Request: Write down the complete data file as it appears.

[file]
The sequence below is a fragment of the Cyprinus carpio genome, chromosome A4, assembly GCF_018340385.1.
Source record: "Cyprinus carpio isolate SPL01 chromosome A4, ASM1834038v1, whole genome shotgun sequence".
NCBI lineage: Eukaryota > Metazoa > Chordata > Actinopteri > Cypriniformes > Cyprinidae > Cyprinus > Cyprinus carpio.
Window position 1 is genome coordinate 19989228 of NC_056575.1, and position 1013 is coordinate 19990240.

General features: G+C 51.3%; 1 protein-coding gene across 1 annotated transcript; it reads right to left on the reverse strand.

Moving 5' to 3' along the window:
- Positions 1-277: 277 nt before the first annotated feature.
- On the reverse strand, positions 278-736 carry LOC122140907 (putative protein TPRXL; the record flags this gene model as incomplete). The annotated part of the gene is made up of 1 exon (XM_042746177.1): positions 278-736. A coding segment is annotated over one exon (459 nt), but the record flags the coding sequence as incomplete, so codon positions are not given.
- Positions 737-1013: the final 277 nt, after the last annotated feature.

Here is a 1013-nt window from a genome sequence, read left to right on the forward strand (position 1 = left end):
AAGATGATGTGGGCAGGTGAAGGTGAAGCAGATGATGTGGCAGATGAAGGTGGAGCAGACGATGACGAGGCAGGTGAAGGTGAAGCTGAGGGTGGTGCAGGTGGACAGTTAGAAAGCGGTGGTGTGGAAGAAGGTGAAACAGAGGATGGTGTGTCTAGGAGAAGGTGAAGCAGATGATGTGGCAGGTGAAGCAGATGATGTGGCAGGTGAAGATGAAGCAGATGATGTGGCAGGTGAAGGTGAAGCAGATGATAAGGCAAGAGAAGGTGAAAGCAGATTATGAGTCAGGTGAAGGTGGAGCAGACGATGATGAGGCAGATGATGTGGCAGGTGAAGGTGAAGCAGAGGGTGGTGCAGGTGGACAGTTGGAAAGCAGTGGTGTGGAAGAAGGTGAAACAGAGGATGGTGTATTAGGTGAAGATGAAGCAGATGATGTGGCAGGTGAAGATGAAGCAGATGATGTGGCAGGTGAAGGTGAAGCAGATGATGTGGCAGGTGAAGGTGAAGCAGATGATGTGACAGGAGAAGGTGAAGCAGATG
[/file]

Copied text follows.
The sequence below is a fragment of the Cyprinus carpio genome, chromosome A4, assembly GCF_018340385.1.
Source record: "Cyprinus carpio isolate SPL01 chromosome A4, ASM1834038v1, whole genome shotgun sequence".
NCBI lineage: Eukaryota > Metazoa > Chordata > Actinopteri > Cypriniformes > Cyprinidae > Cyprinus > Cyprinus carpio.
Window position 1 is genome coordinate 19989228 of NC_056575.1, and position 1013 is coordinate 19990240.

General features: G+C 51.3%; 1 protein-coding gene across 1 annotated transcript; it reads right to left on the reverse strand.

Moving 5' to 3' along the window:
- Positions 1-277: 277 nt before the first annotated feature.
- On the reverse strand, positions 278-736 carry LOC122140907 (putative protein TPRXL; the record flags this gene model as incomplete). The annotated part of the gene is made up of 1 exon (XM_042746177.1): positions 278-736. A coding segment is annotated over one exon (459 nt), but the record flags the coding sequence as incomplete, so codon positions are not given.
- Positions 737-1013: the final 277 nt, after the last annotated feature.

Here is a 1013-nt window from a genome sequence, read left to right on the forward strand (position 1 = left end):
AAGATGATGTGGGCAGGTGAAGGTGAAGCAGATGATGTGGCAGATGAAGGTGGAGCAGACGATGACGAGGCAGGTGAAGGTGAAGCTGAGGGTGGTGCAGGTGGACAGTTAGAAAGCGGTGGTGTGGAAGAAGGTGAAACAGAGGATGGTGTGTCTAGGAGAAGGTGAAGCAGATGATGTGGCAGGTGAAGCAGATGATGTGGCAGGTGAAGATGAAGCAGATGATGTGGCAGGTGAAGGTGAAGCAGATGATAAGGCAAGAGAAGGTGAAAGCAGATTATGAGTCAGGTGAAGGTGGAGCAGACGATGATGAGGCAGATGATGTGGCAGGTGAAGGTGAAGCAGAGGGTGGTGCAGGTGGACAGTTGGAAAGCAGTGGTGTGGAAGAAGGTGAAACAGAGGATGGTGTATTAGGTGAAGATGAAGCAGATGATGTGGCAGGTGAAGATGAAGCAGATGATGTGGCAGGTGAAGGTGAAGCAGATGATGTGGCAGGTGAAGGTGAAGCAGATGATGTGACAGGAGAAGGTGAAGCAGATG